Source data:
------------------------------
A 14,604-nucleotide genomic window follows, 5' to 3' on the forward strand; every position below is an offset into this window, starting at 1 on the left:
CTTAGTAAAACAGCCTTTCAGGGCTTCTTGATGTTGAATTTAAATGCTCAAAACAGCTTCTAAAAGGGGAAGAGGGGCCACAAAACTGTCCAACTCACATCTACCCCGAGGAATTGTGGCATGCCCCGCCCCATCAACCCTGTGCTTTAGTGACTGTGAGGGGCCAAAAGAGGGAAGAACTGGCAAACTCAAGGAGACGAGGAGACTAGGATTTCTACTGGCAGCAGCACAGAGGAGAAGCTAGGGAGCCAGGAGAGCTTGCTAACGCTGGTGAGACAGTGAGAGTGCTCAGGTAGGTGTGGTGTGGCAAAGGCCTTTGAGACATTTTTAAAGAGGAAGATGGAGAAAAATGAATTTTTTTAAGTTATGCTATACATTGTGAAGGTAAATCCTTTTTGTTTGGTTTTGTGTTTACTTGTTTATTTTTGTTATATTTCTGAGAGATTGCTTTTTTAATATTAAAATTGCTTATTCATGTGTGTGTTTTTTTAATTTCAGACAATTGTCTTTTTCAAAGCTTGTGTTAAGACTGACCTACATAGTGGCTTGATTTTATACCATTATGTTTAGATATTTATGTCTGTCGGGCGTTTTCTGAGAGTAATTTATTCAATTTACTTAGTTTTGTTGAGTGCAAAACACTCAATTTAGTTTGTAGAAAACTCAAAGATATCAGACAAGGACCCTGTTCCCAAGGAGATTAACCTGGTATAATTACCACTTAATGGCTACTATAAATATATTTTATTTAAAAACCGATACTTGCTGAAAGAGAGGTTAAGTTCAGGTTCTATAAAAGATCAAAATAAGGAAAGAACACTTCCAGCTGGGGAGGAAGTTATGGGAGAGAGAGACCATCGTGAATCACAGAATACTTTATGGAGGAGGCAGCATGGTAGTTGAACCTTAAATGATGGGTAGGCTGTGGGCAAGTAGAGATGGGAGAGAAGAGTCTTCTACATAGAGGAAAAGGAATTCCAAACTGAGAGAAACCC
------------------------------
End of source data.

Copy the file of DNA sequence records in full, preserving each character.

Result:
A 14,604-nucleotide genomic window follows, 5' to 3' on the forward strand; every position below is an offset into this window, starting at 1 on the left:
CTTAGTAAAACAGCCTTTCAGGGCTTCTTGATGTTGAATTTAAATGCTCAAAACAGCTTCTAAAAGGGGAAGAGGGGCCACAAAACTGTCCAACTCACATCTACCCCGAGGAATTGTGGCATGCCCCGCCCCATCAACCCTGTGCTTTAGTGACTGTGAGGGGCCAAAAGAGGGAAGAACTGGCAAACTCAAGGAGACGAGGAGACTAGGATTTCTACTGGCAGCAGCACAGAGGAGAAGCTAGGGAGCCAGGAGAGCTTGCTAACGCTGGTGAGACAGTGAGAGTGCTCAGGTAGGTGTGGTGTGGCAAAGGCCTTTGAGACATTTTTAAAGAGGAAGATGGAGAAAAATGAATTTTTTTAAGTTATGCTATACATTGTGAAGGTAAATCCTTTTTGTTTGGTTTTGTGTTTACTTGTTTATTTTTGTTATATTTCTGAGAGATTGCTTTTTTAATATTAAAATTGCTTATTCATGTGTGTGTTTTTTTAATTTCAGACAATTGTCTTTTTCAAAGCTTGTGTTAAGACTGACCTACATAGTGGCTTGATTTTATACCATTATGTTTAGATATTTATGTCTGTCGGGCGTTTTCTGAGAGTAATTTATTCAATTTACTTAGTTTTGTTGAGTGCAAAACACTCAATTTAGTTTGTAGAAAACTCAAAGATATCAGACAAGGACCCTGTTCCCAAGGAGATTAACCTGGTATAATTACCACTTAATGGCTACTATAAATATATTTTATTTAAAAACCGATACTTGCTGAAAGAGAGGTTAAGTTCAGGTTCTATAAAAGATCAAAATAAGGAAAGAACACTTCCAGCTGGGGAGGAAGTTATGGGAGAGAGAGACCATCGTGAATCACAGAATACTTTATGGAGGAGGCAGCATGGTAGTTGAACCTTAAATGATGGGTAGGCTGTGGGCAAGTAGAGATGGGAGAGAAGAGTCTTCTACATAGAGGAAAAGGAATTCCAAACTGAGAGAAACCC